Pollit Part II
Emboldened by their many successes under the Bush administration, anti-abortion activists are going after contraception, too.Hmmm. The “many successes” of the anti-abortion activists under Bush? Personally I can’t think of a single success that the anti-abortion movement has had in the last 5 years (apart from the fact that the abortion rate has been declining slightly.) But let’s assume that there have been some legal successes. What could Bush possibly have to do with them? The responsibility for abortion law currently resides in two places…the state governments and the Supreme Court. States make abortion laws, and the Supreme Court ultimately reviews them and either upholds them or invalidates them as unconstitutional. The president has nothing to do with the passage of state laws, and his only power over the Supreme Court is the ability to appoint justices when a vacancy arises. But no such vacancy has arisen during Bush’s tenure in office, so to invoke Bush’s name when discussing any “successes” the anti-abortion movement has is patently ridiculous.
Anyway, what is this about them “going after contraception too”? Well, according to Pollit:
Contraception has always been slightly suspect here: most women have paid for it themselves, because their private health insurance didn't cover it. By contrast, within a few months of its coming to market in 1998, about 60% of public and private health plans covered Viagra.I’m a bit at a loss as to how having to pay for contraception means that contraception has been “suspect”. My insurance has never covered the cost of my toothbrush and toothpaste. Does that mean that brushing one's teeth has always been "suspect"? Anyway, my immediate reaction to the above is that, well, it’s private insurance. It’s not the government telling women they have to pay for their birth control while telling impotent men they don’t have to pay for their Viagra. But then we read this parenthetical:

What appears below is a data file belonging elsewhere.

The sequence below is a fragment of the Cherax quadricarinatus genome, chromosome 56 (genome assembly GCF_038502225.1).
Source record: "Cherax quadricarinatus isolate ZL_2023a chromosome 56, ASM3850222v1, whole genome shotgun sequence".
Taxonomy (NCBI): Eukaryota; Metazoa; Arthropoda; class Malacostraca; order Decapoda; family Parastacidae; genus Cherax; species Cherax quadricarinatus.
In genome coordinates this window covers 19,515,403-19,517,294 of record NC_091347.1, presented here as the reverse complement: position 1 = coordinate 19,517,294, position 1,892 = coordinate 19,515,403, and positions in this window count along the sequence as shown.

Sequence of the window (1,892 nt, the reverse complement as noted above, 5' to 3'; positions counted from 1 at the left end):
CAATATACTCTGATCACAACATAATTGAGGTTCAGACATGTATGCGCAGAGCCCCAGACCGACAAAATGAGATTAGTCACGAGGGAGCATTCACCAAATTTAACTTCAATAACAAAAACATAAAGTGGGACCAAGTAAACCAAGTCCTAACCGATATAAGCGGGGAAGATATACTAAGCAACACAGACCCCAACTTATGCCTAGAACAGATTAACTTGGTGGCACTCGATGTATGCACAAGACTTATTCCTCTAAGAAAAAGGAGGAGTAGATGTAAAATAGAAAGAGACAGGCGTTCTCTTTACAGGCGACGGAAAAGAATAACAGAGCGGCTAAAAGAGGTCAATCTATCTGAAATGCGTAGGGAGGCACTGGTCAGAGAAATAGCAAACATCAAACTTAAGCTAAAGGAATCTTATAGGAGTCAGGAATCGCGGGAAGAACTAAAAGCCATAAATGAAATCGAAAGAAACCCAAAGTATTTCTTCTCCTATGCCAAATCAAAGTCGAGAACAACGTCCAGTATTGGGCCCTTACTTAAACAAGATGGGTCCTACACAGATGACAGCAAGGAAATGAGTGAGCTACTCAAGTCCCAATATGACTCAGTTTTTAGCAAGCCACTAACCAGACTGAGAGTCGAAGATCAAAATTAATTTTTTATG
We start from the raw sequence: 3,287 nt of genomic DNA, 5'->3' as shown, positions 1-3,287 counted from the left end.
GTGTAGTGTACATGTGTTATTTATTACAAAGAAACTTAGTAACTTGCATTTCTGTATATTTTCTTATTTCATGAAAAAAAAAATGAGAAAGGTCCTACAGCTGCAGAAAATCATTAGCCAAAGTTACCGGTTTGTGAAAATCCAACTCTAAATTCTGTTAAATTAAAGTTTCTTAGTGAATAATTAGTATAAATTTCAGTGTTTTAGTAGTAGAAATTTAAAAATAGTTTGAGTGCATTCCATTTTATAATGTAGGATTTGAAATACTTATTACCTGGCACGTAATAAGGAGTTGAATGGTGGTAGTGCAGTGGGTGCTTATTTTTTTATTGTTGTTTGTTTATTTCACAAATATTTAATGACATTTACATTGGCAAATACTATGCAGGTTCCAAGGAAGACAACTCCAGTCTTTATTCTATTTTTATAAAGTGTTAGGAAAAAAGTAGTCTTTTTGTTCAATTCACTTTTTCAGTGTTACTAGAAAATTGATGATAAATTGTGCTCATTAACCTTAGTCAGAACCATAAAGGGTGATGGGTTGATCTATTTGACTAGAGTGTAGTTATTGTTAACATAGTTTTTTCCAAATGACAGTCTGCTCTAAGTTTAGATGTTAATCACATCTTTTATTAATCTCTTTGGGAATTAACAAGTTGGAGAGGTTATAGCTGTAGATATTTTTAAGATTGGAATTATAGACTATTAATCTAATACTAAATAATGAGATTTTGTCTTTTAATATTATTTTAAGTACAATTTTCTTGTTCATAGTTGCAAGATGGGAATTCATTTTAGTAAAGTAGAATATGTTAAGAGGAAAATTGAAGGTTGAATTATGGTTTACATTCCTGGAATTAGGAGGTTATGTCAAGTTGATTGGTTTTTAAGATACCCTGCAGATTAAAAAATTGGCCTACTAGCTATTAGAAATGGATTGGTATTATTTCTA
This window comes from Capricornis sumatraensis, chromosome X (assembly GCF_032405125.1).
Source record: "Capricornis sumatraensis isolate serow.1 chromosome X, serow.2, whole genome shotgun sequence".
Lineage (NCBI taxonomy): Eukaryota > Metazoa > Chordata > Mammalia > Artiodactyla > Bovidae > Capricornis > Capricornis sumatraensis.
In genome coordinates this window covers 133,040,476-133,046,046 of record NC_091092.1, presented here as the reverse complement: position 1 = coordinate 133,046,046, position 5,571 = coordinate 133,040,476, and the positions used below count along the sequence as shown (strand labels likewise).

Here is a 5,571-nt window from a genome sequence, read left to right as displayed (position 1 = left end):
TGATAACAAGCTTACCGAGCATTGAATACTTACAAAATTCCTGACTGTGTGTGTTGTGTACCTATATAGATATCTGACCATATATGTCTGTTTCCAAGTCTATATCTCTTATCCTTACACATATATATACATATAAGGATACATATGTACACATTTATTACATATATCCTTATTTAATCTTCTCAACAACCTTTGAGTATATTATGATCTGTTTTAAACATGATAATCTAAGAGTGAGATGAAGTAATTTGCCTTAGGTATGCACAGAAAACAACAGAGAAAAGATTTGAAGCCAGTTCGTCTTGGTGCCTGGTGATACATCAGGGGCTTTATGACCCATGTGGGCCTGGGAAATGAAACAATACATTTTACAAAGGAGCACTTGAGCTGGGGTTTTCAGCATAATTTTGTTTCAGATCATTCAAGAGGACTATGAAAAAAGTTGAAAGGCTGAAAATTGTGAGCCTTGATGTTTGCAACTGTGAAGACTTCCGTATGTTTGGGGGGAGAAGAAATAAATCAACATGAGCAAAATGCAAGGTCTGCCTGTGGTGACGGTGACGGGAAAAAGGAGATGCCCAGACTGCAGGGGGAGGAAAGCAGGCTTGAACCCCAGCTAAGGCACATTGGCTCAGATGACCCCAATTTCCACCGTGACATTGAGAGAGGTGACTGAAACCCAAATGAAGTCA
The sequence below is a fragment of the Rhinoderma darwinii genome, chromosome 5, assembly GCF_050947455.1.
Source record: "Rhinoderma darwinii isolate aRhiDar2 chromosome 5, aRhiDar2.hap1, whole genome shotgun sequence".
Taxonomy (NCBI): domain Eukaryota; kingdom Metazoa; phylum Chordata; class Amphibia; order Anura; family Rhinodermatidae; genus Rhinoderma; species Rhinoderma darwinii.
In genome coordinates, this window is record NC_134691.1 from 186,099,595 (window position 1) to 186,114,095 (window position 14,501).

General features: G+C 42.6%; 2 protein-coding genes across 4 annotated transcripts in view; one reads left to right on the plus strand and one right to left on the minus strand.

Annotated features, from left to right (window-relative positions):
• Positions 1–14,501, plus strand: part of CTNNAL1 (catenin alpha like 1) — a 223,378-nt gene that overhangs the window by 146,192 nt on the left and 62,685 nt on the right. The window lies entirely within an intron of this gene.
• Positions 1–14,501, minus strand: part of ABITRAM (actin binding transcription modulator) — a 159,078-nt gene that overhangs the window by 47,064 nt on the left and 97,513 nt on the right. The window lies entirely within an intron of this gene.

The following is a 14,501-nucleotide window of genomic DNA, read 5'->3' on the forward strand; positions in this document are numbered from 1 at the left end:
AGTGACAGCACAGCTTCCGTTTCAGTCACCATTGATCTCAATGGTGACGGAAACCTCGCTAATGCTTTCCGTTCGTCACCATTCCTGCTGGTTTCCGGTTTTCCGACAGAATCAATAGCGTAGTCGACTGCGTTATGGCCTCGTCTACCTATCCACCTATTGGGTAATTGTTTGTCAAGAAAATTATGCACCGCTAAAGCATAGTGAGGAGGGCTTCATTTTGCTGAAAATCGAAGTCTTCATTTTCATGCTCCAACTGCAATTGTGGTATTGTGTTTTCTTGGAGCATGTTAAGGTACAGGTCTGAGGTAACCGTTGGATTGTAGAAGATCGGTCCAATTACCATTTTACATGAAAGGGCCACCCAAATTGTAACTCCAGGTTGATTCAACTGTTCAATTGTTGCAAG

(The blatant unfairness of this disparity, in fact, forced many state legislatures to pass laws requiring private insurers to include contraception in their drug coverage.)I see. So this is the nefarious strategy by which the government plans to do away with contraception in America - force insurance companies to pay for it. How insidiously clever.
She finds it “truly frightening” when privately employed pharmacists exercise their personal religious beliefs by refusing to fill contraceptive prescriptions. Apparently it has never occurred to the far-too-easily-shaken Pollit to simply go to another pharmacist. It is a free country, after all. She finds it equally frightening that the FDA hasn’t granted over-the-counter status to Plan B. Apart from the fact that it being available through "prescription only" hardly makes it unavailable, perhaps she would not be so alarmed if she knew that the reasons she gives for the lack of OTC approval are not in fact the reasons given by the FDA itself.
But enough of this silliness. For hyperbole and breathlessness, Pollit probably cannot be matched. But if it’s an accurate portrayal of the abortion/contraceptive scene in America that you are after, ignoring Katha Pollit and The Guardian is a good starting point.